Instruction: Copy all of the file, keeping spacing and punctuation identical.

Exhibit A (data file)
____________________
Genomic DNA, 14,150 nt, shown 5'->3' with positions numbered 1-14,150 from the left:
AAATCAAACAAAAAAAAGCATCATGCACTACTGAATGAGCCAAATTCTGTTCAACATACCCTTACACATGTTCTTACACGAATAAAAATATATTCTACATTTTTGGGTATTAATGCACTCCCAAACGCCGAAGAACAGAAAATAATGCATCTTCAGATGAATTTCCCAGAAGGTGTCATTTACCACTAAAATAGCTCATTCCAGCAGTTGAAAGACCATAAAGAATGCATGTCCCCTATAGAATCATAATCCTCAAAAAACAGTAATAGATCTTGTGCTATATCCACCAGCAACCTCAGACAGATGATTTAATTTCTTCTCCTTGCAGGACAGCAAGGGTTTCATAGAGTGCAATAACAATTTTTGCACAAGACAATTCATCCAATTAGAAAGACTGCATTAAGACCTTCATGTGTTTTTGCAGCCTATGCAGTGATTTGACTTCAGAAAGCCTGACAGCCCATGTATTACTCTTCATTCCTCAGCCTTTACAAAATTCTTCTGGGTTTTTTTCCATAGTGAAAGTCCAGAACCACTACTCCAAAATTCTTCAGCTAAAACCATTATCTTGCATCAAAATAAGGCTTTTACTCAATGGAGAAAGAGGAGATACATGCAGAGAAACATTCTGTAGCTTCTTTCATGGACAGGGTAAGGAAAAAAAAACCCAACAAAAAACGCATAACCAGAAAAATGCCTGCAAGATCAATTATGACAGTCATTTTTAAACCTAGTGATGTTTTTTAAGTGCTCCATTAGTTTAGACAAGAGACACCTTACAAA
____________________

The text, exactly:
Genomic DNA, 14,150 nt, shown 5'->3' with positions numbered 1-14,150 from the left:
AAATCAAACAAAAAAAAGCATCATGCACTACTGAATGAGCCAAATTCTGTTCAACATACCCTTACACATGTTCTTACACGAATAAAAATATATTCTACATTTTTGGGTATTAATGCACTCCCAAACGCCGAAGAACAGAAAATAATGCATCTTCAGATGAATTTCCCAGAAGGTGTCATTTACCACTAAAATAGCTCATTCCAGCAGTTGAAAGACCATAAAGAATGCATGTCCCCTATAGAATCATAATCCTCAAAAAACAGTAATAGATCTTGTGCTATATCCACCAGCAACCTCAGACAGATGATTTAATTTCTTCTCCTTGCAGGACAGCAAGGGTTTCATAGAGTGCAATAACAATTTTTGCACAAGACAATTCATCCAATTAGAAAGACTGCATTAAGACCTTCATGTGTTTTTGCAGCCTATGCAGTGATTTGACTTCAGAAAGCCTGACAGCCCATGTATTACTCTTCATTCCTCAGCCTTTACAAAATTCTTCTGGGTTTTTTTCCATAGTGAAAGTCCAGAACCACTACTCCAAAATTCTTCAGCTAAAACCATTATCTTGCATCAAAATAAGGCTTTTACTCAATGGAGAAAGAGGAGATACATGCAGAGAAACATTCTGTAGCTTCTTTCATGGACAGGGTAAGGAAAAAAAAACCCAACAAAAAACGCATAACCAGAAAAATGCCTGCAAGATCAATTATGACAGTCATTTTTAAACCTAGTGATGTTTTTTAAGTGCTCCATTAGTTTAGACAAGAGACACCTTACAAA